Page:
Sunday, December 02, 2007

December 2

elsal4Twenty-seven years ago today, four American women were murdered in El Salvador by officers of that country's National Guard -- victims in a civil war that would eventually claim over 70,000 lives. On the evening of December 2, Maryknoll Sisters Ita Ford and Maura Clarke, lay missioner Jean Donovan and Ursuline Sister Dorothy Kazell were abducted near the San Salvador airport when Ford and Clarke returned from a Maryknoll conference in Managua, Nicaragua. Along with four other guardsmen in civilian clothing, Sergeant Luis Antonio Colindres Aleman followed the women in a military jeep and detained them. After interrogating the four women, Aleman ordered that the Americans be taken to a remote field about 15 miles from the airport, where they were to be "eliminated" on the instructions of his superior officer. Each was raped and shot in the head by men trained and armed by the United States. The bodies were dumped along the side of the road. The next morning, when the bodies were discovered, a local justice of the peace ordered that they be buried in shallow graves. On December 4, the four women were exhumed after Ambassador Robert White learned of the murders.

Catholic priests, nuns, and lay workers were frequently accused by the right-wing Salvadoran government of aiding communist guerillas during the decade-long civil war; religious workers -- particularly those from outside El Salvador -- were routinely arrested, harrassed, beaten and tortured for providing food, medical aid and other forms of relief to the tens of thousands of people displaced by the violence. Jean Donovan, one of the December 2 victims, frequently picked up bodies of peasants left by death squads on the roadsides near La Libertad, the village where she worked. Donovan and her colleagues understood that their lives were at risk each day they remained in El Salvador. During a liturgy held in Managua the night before she was killed, Ira Ford read a passage from one of Archbishop Oscar Romero's last homilies, delivered shortly before he was assassinated in March 1980:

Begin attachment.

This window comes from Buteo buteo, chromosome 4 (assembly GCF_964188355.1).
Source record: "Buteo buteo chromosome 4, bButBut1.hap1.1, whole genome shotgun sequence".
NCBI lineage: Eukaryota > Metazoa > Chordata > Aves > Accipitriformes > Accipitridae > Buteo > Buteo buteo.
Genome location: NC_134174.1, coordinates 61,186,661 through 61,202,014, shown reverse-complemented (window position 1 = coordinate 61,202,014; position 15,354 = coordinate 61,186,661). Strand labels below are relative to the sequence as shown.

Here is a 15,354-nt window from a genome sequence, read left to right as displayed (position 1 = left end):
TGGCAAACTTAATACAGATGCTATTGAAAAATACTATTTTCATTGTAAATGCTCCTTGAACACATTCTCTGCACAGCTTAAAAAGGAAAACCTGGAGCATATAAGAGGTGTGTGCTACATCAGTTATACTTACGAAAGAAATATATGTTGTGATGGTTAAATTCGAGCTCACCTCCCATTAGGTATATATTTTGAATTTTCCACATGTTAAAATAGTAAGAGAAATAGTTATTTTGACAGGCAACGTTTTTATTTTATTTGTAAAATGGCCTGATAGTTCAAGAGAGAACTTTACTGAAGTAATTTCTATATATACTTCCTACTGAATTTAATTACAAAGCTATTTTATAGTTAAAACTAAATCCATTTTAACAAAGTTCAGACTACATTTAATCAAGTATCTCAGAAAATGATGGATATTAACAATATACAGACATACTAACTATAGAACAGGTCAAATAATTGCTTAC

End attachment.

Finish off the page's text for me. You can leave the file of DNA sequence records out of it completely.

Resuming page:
Christ invites us not to fear persecution because, believe me, brothers and sisters, the one who is committed to the poor must run the same fate as the poor, and in El Salvador we know what the fate of the poor signifies: to disappear, be tortured, to be held captive -- and to be found dead
Under Jimmy Carter and Ronald Reagan, the United States provided material assistance and training to the Slavadoran military that killed Ford, Clarke, Donovan and Kazel. Two months after the deaths of the churchwomen, Secretary of State Alexander Haig urged Ambassador White to publicly congratulate the government of El Salvador for conducting a thorough and prompt investigation of the muders; Haig was hoping to put the matter to rest so that full military assistance to the Salvadoran military could be resumed.

Because the regime of Jose Napoleon Duarte was not in fact conducting such an investigation, however, White refused Haig's request. He soon became the first ambassador to be fired during the Reagan administration.

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